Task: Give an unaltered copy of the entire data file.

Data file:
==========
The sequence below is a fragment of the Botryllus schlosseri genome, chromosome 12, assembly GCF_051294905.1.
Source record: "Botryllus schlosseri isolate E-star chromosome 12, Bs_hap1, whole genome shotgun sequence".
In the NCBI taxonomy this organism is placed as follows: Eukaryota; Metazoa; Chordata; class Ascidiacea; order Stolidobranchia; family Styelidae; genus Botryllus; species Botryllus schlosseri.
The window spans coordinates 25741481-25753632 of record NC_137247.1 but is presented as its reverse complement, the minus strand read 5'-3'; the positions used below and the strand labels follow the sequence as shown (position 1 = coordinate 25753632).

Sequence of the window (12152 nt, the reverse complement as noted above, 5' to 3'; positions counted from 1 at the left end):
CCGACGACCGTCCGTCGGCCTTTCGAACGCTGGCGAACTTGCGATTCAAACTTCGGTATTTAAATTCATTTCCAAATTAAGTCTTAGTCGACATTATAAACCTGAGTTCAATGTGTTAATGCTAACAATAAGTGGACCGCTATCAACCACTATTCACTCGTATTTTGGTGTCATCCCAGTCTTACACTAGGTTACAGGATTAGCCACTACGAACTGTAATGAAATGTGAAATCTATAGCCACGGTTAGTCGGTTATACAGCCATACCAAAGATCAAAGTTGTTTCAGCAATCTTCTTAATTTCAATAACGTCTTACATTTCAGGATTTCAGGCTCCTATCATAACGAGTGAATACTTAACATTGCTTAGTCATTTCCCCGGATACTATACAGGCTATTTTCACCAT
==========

The sequence below is a fragment of the Botryllus schlosseri genome, chromosome 12, assembly GCF_051294905.1.
Source record: "Botryllus schlosseri isolate E-star chromosome 12, Bs_hap1, whole genome shotgun sequence".
In the NCBI taxonomy this organism is placed as follows: Eukaryota; Metazoa; Chordata; class Ascidiacea; order Stolidobranchia; family Styelidae; genus Botryllus; species Botryllus schlosseri.
The window spans coordinates 25741481-25753632 of record NC_137247.1 but is presented as its reverse complement, the minus strand read 5'-3'; the positions used below and the strand labels follow the sequence as shown (position 1 = coordinate 25753632).

Sequence of the window (12152 nt, the reverse complement as noted above, 5' to 3'; positions counted from 1 at the left end):
CCGACGACCGTCCGTCGGCCTTTCGAACGCTGGCGAACTTGCGATTCAAACTTCGGTATTTAAATTCATTTCCAAATTAAGTCTTAGTCGACATTATAAACCTGAGTTCAATGTGTTAATGCTAACAATAAGTGGACCGCTATCAACCACTATTCACTCGTATTTTGGTGTCATCCCAGTCTTACACTAGGTTACAGGATTAGCCACTACGAACTGTAATGAAATGTGAAATCTATAGCCACGGTTAGTCGGTTATACAGCCATACCAAAGATCAAAGTTGTTTCAGCAATCTTCTTAATTTCAATAACGTCTTACATTTCAGGATTTCAGGCTCCTATCATAACGAGTGAATACTTAACATTGCTTAGTCATTTCCCCGGATACTATACAGGCTATTTTCACCAT